[This article originally appeared in The Rogue Valley Messenger on September 8th, 2016. Interview by Josh Gross. Original article appears here: http://www.roguevalleymessenger.com/the-prodigal-non-gendered-child-returns-trannysaurus-rox-is-a-real-life-hedwig-and-the-angry-inch/]
Tony James has So-O bonafides out the wazoo. He was born in Medford, raised in Grants Pass, and started his career as a performer at the Oregon Shakespeare Festival. To top that So-O cred, you’d have to pay the rent playing banjo on a pot farm.
These days, James fronts glam-rock spectacle Trannysaurus Rox, which will play Medford for the first time with a Tues, September 13 appearance at Johnny B’s. The Seattle six-piece is like a real life version of the off-Broadway smash (and small-release indie movie), Hedwig and the Angry Inch; a gender-fluid rock spectacular equal parts Twisted Sister, Ziggy-era David Bowie, and trip through Amsterdam’s red light district. And Trannysaurus Rox doesn’t dial any of it back from 11—in their thunderous rock sound, their full drag stage gear, or their gloriously foul-mouthed lyrics (the final track on their newly-released album is called, “Cunt Dick Fuck God,” which is about the only way to top the album’s title of Balls Deep Holiday).
James took the time to talk with The Messenger about the upcoming show.
RVM: How big an influence was Hedwig?
James: We call ourselves the next Hedwig. It’s one of our lead singer and drummer’s favorite movies. They watch it at least once a year with each other. The movie speaks of feeling divided and searching for self. We think each member of this band is doing just that. By playing together, we become whole and have a purpose behind what we’re doing.
RVM: How much do you play inside versus outside the queer music scene? Do you see a difference when you do?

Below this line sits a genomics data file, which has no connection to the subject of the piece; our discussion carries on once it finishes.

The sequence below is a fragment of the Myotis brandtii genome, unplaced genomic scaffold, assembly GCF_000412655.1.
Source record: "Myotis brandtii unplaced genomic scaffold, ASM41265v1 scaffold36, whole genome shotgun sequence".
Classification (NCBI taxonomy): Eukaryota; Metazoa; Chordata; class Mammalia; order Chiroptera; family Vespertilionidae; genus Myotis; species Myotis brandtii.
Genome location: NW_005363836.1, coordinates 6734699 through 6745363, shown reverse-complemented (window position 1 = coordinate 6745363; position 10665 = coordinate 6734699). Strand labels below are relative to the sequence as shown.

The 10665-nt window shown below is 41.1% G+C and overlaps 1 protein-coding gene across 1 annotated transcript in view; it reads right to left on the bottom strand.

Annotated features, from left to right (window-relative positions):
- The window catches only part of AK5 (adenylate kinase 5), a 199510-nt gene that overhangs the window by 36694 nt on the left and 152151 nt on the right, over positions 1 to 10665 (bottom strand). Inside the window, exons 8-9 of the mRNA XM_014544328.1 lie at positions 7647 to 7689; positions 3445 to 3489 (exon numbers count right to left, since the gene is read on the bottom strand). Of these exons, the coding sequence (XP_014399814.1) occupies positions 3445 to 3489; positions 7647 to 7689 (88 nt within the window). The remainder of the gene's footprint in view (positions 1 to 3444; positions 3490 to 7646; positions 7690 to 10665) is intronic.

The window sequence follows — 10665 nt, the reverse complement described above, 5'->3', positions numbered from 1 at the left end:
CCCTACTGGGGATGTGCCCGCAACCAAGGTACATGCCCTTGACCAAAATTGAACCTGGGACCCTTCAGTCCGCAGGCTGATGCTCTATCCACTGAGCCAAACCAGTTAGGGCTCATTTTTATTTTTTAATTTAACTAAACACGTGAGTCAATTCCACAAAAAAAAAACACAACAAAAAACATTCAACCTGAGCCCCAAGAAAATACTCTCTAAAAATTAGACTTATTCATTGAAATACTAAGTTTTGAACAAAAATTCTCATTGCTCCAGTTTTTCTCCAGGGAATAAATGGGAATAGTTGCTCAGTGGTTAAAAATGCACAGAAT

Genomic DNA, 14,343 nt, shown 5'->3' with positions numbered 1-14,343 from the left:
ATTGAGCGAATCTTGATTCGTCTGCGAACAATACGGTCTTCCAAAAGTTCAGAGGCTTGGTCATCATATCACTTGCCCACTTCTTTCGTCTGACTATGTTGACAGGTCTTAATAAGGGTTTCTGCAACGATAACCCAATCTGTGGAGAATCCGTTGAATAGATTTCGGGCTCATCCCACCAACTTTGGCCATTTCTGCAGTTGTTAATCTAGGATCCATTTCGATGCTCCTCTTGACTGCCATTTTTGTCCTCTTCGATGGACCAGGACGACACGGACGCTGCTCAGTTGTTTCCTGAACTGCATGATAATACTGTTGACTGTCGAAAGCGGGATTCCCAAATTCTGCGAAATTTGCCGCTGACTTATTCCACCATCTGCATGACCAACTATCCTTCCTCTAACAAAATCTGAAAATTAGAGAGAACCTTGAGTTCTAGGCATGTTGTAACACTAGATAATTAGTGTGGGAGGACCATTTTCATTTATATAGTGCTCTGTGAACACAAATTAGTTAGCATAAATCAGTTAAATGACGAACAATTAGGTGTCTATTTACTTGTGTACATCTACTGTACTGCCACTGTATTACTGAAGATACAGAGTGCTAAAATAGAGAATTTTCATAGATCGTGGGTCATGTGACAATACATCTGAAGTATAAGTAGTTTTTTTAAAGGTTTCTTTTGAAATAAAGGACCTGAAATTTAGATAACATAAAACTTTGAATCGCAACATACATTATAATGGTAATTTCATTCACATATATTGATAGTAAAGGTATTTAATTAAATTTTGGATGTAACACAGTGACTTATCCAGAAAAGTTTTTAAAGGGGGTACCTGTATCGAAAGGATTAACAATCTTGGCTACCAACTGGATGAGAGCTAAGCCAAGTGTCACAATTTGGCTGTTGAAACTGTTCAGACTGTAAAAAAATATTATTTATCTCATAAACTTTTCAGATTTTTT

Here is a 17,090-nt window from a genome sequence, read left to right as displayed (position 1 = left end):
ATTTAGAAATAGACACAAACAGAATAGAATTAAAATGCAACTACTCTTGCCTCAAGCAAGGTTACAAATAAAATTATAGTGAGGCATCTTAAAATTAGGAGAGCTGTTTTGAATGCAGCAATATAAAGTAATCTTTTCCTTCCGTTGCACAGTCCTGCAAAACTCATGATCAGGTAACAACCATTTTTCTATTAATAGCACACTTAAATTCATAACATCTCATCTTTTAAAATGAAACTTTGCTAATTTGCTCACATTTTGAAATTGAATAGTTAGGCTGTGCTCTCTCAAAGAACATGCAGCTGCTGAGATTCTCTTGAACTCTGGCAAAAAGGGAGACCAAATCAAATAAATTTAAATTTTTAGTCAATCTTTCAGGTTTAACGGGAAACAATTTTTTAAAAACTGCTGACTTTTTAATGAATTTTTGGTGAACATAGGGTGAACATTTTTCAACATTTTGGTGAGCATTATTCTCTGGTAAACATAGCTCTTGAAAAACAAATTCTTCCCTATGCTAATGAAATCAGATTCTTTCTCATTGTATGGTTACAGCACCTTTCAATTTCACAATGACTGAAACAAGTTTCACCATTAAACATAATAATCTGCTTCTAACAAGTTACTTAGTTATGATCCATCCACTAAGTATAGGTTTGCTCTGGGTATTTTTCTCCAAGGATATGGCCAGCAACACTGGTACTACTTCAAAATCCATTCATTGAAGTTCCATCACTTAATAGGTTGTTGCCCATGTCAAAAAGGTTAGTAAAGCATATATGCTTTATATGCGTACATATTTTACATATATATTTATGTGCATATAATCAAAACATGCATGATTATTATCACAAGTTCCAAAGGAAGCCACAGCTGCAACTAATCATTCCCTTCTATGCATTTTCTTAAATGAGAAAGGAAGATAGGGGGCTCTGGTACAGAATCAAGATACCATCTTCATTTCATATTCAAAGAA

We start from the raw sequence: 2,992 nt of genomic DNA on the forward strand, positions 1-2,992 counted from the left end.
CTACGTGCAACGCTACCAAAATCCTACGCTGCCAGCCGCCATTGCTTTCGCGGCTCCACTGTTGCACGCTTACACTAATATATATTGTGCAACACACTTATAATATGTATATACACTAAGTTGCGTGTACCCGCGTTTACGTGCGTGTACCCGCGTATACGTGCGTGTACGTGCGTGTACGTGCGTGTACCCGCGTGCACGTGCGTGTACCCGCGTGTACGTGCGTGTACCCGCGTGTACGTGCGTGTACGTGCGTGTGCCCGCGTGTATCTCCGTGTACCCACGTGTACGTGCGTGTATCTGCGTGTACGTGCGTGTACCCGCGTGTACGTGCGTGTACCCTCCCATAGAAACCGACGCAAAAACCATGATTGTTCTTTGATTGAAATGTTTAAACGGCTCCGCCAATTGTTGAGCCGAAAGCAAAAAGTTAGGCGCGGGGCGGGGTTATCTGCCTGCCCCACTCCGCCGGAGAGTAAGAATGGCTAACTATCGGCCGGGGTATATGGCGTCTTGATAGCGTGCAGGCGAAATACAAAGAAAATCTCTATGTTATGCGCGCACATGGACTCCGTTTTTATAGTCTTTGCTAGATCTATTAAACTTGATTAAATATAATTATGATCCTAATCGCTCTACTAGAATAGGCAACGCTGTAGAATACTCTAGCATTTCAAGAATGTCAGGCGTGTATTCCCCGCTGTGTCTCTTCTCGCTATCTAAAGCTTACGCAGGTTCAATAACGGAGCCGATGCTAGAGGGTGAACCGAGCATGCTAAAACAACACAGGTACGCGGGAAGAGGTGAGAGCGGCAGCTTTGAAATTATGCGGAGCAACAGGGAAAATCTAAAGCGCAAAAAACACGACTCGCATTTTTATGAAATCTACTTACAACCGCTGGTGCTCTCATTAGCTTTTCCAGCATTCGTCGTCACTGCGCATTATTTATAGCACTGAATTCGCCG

We tend to play with a lot of heavy metal bands. Which is kind of funny for us because we totally fit in yet at the same time we are completely our own thing. No matter what show we play we always stand out. And our style of music also isn’t necessarily the style of music young gay men or women listen to. We are definitely not Britney Spears. But our lead singer thinks he/she’s Beyoncé. It is our hope that the LGBTQ Community becomes more loyal as a fan base.
RVM: Why is trans identity important to your band? Is it just an aesthetic or is core to what you’re trying to express with your music?
James: When we started the band it was drag. But now that are characters are fully realized we identify as trans in our own way. Every human being is in constant transformation/transition. Every member of this band has been in relationships with trans people at one point or another. We are fully looking forward to the community accepting our message and bringing it to the people that need to hear it. We are a gender-queer band.
RVM: The term “tranny” has been said to be derisive. Is using it in your name an act of reclamation? A middle finger to propriety? Or is it just a clever pun?
James: The answer to this is yes to every question…For some it’s a very offensive word. We have had countless conversations about changing our name to just T-Rox, but it comes down to your second question; we are reclaiming the power of our band name. We hope everyone will see that we took the most powerful of the dinosaurs, the mighty T.Rex, empowered with a queer name.
RVM: Any expectations for your first time playing in Southern Oregon?
We don’t know if Southern Oregon is ready for what we have coming for you. If you are a church-going person, this show might not be for you…[but] if you are free-thinking person who challenges all the norms in the communities that you live in, you’re going to want to come to this show! Because it not only is going to change your life, it’s going to change our lives in meeting you.
9 pm Tues., September 13
Johnny B’s, 12 0 E. Sixth St., Medford